What’s this got to do with EU? Well it’s an open forum, so it’s all up for consideration. However things may have gotten a bit out of hand with political affiliations or something, because it seems there is a lot of butthurt rhetoric on this topic in EU forums. Maybe I missed something but y’all gotta step up and go back to doing some science and stop feeding the trolls. This would include, for those that wish to discuss the topic, recognizing that glaciers have been disappearing along with natural ski areas, that ocean life has been drastically curtailed by overfishing, that we are living in a mass extinction, that the CO2 to O2 ratio is higher than ever before as we change the atmosphere in the anthropocene age, and various other worrysome tidbits of basic observation such as deforestation, desertification, and more. If you want to talk about this stuff, go ahead, or else focus on whatever it is you want to focus on. Mixing a little bit of climate change politics into your report on this or that space physics topic? Not very productive. Are there some politicians and charlatans leveraging climate change to support misallocation of resources? Maybe so, and if you think so – it’s worth pointing out. However, probably our opinions on this should be left out of our report on current solar wind conditions don’t you think?
Theory Y is wrong
Yeah, well it’s true. They are all wrong. Of course the big bang is wrong, how could we possibly get it right? We don’t even have a clue how galaxies work, we are hardly about to figure out how some much larger structure which we can’t even define works. However, this is not the basis for an article or video. Rather, we need to find a replacement for Theory Y where that theory stops working. Do you follow me? Claiming the Theory Y is wrong is a great introduction to a paper about Theory Z. Without Theory Z, we don’t have an article. So we gotta come up with better theories instead of just bashing the existing ones. We can claim the big bang is wrong until we are blue in the face, unless we come up with alternative explanations for redshift, nucleosynthesis, and CMBR, we aren’t doing a thing.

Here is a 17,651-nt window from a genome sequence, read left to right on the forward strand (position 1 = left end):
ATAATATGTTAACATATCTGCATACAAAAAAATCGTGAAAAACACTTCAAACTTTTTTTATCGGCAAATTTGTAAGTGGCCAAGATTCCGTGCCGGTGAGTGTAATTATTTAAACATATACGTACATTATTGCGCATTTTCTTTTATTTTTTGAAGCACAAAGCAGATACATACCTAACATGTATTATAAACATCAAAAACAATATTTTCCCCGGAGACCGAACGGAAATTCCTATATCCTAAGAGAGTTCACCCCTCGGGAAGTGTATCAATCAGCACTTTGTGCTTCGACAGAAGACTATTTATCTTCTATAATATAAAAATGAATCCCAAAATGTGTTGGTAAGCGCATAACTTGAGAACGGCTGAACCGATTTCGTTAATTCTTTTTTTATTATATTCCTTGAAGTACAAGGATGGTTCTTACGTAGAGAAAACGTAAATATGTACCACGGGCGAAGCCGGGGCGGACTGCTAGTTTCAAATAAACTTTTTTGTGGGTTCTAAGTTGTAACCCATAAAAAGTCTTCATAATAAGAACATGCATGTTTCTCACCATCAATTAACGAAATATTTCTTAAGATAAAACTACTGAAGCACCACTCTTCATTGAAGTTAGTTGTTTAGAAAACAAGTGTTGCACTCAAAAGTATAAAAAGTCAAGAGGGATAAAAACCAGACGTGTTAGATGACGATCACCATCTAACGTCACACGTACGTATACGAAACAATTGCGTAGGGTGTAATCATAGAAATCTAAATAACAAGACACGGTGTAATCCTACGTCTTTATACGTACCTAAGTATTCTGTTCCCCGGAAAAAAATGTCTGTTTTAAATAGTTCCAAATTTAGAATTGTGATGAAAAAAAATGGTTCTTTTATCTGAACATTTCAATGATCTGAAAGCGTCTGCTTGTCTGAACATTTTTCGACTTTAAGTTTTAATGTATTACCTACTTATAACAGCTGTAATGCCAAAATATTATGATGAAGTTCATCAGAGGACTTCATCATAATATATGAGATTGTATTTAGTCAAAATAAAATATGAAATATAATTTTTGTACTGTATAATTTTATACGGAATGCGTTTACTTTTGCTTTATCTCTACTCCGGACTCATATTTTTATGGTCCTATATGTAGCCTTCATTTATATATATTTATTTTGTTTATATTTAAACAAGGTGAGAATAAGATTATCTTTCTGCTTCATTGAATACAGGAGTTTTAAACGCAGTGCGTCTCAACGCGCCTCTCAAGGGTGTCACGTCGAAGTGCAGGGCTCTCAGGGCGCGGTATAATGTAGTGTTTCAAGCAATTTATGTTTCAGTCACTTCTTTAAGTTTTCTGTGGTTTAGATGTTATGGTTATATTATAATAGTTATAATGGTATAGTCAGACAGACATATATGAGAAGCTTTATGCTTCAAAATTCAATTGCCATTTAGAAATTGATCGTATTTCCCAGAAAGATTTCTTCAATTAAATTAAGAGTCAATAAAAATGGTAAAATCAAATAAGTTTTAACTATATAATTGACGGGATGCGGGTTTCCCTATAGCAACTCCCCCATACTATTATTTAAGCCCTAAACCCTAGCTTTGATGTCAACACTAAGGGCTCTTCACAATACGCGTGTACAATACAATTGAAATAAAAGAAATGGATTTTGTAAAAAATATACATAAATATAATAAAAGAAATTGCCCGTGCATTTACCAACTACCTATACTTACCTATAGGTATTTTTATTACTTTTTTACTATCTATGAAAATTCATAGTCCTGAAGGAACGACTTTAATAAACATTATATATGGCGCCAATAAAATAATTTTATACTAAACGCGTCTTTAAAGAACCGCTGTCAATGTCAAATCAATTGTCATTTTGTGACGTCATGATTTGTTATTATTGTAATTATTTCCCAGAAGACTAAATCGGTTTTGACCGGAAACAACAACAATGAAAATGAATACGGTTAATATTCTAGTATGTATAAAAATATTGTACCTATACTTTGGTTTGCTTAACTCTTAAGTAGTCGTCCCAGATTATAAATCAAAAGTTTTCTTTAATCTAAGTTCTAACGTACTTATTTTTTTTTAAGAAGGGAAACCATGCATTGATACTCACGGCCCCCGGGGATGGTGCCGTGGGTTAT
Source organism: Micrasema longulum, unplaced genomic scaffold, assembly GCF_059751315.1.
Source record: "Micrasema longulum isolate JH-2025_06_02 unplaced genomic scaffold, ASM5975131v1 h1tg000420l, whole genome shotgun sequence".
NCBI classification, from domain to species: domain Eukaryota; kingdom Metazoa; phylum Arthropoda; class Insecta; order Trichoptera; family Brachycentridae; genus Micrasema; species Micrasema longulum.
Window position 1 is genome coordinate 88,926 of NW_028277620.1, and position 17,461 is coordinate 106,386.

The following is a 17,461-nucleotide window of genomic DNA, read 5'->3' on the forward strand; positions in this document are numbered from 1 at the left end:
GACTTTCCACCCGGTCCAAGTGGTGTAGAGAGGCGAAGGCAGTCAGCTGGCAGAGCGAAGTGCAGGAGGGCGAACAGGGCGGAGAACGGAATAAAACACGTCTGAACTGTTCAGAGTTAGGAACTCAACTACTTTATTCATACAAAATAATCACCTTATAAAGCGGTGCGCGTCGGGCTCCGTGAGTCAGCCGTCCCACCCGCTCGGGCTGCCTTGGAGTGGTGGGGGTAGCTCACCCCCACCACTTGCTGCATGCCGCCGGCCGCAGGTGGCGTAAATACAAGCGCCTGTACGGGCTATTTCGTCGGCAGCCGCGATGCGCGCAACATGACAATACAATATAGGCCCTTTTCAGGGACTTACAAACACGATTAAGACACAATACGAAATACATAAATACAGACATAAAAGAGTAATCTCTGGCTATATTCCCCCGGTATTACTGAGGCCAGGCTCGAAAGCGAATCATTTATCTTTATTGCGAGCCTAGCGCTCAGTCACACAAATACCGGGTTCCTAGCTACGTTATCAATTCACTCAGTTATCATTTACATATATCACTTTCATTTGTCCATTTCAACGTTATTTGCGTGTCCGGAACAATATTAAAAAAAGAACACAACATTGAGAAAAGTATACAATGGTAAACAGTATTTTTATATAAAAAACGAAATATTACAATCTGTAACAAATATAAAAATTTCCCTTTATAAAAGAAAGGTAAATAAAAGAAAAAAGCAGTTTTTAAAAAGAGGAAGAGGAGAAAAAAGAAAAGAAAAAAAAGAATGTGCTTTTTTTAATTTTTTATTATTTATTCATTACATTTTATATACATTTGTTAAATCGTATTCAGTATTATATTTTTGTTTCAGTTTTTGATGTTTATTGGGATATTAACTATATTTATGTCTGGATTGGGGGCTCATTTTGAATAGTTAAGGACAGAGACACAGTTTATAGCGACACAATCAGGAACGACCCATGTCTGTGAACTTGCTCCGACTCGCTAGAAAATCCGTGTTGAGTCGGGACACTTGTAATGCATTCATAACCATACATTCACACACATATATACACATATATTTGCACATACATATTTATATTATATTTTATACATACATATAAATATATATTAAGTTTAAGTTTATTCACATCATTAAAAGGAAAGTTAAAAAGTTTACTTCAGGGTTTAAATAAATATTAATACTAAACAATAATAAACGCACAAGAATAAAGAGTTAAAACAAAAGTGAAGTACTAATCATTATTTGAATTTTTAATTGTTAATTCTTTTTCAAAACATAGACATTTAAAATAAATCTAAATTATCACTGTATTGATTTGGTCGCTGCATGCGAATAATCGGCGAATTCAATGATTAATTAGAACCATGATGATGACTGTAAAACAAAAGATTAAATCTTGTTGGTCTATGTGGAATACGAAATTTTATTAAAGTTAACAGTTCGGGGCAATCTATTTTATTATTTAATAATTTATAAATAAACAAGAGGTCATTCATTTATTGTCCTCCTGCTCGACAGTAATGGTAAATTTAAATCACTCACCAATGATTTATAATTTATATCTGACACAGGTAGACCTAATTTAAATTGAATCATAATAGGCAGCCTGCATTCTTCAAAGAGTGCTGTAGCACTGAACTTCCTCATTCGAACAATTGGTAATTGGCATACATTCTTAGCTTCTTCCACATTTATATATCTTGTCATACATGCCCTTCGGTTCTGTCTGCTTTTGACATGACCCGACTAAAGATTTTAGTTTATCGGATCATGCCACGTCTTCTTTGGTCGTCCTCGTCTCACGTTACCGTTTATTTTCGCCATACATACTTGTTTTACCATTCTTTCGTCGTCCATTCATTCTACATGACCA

You couldn’t make this one up, yet there it is – in EU forums all the time. People who think that math itself might be to blame. Or something? Did I get it right? The trouble is, math is just a subset of language. We wish to communicate with each other here do we not? Using symbols right? Well then, blaming symbols for our mistakes is hardly the right idea. We need to use them correctly and clearly, sure. Of course it’s possible to lie and to make inaccurate statements using language and math, but that doesn’t mean we should stop trying does it? This is really a terribly broken argument and sure, you might expect such broken arguments once or twice in an open forum but this one keeps popping up all too often.